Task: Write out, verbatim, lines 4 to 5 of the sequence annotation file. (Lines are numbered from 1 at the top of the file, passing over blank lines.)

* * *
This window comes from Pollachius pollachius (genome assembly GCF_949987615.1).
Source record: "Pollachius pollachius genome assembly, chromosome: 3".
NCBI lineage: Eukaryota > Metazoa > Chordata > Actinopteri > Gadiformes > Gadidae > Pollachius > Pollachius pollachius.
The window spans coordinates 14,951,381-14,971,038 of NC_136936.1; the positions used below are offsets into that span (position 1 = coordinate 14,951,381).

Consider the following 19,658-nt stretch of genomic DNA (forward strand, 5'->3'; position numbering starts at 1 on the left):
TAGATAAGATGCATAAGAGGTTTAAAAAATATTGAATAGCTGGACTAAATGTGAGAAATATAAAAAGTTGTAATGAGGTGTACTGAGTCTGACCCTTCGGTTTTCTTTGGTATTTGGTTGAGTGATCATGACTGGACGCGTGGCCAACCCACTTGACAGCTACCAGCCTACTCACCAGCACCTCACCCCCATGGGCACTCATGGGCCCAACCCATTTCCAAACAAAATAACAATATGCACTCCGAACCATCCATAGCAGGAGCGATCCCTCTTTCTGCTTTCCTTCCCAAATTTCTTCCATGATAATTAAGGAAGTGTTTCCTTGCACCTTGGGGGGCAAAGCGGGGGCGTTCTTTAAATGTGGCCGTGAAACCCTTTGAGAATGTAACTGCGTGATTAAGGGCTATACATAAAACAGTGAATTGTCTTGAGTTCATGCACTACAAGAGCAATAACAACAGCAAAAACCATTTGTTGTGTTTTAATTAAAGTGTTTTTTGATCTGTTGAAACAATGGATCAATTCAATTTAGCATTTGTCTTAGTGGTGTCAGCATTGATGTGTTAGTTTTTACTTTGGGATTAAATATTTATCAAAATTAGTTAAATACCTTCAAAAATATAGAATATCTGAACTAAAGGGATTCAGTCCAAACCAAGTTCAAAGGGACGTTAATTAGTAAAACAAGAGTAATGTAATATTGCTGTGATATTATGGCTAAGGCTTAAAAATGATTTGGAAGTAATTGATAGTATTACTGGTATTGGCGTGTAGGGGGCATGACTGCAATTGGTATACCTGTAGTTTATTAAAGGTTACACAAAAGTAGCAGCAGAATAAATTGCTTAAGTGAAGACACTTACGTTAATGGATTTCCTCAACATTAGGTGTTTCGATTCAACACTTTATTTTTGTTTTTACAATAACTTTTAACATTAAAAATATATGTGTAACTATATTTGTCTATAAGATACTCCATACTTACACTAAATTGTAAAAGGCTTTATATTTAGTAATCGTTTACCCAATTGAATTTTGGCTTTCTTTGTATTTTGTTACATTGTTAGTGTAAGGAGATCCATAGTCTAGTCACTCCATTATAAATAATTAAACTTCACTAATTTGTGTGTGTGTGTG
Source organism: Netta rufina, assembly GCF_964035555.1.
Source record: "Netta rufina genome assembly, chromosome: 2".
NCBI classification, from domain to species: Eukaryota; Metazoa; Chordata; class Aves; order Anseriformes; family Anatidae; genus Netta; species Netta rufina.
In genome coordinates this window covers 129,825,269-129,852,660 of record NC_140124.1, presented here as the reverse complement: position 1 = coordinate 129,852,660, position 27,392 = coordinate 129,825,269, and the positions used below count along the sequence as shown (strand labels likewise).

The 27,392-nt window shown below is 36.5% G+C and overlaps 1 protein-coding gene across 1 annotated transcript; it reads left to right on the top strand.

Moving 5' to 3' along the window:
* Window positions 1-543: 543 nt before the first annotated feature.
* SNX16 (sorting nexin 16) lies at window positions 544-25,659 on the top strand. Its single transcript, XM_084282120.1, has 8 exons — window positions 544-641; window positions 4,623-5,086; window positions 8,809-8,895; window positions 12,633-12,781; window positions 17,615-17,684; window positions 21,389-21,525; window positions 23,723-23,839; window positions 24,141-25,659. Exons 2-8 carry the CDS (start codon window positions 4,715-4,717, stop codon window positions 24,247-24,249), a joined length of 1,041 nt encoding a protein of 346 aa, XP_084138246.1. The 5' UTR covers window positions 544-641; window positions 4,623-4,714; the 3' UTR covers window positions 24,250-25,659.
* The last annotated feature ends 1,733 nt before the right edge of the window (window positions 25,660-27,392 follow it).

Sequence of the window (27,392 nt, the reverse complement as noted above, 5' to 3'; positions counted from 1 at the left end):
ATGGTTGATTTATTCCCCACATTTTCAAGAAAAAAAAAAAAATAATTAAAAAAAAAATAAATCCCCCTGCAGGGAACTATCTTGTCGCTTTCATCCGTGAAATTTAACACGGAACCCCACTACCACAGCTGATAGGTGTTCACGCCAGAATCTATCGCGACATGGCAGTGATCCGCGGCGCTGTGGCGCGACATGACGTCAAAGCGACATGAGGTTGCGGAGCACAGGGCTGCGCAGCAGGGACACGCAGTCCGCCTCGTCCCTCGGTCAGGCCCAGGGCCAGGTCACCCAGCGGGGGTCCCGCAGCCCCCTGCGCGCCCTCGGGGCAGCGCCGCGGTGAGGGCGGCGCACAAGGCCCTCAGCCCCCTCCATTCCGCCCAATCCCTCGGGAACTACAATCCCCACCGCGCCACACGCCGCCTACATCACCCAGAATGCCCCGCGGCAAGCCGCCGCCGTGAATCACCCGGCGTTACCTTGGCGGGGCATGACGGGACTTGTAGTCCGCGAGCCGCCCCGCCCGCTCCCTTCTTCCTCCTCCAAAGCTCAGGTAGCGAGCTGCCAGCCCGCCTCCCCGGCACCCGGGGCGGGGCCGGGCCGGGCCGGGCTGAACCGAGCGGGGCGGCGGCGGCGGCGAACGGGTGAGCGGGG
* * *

The window spans coordinates 14,951,381-14,971,038 of NC_136936.1; the positions used below are offsets into that span (position 1 = coordinate 14,951,381).

Consider the following 19,658-nt stretch of genomic DNA (forward strand, 5'->3'; position numbering starts at 1 on the left):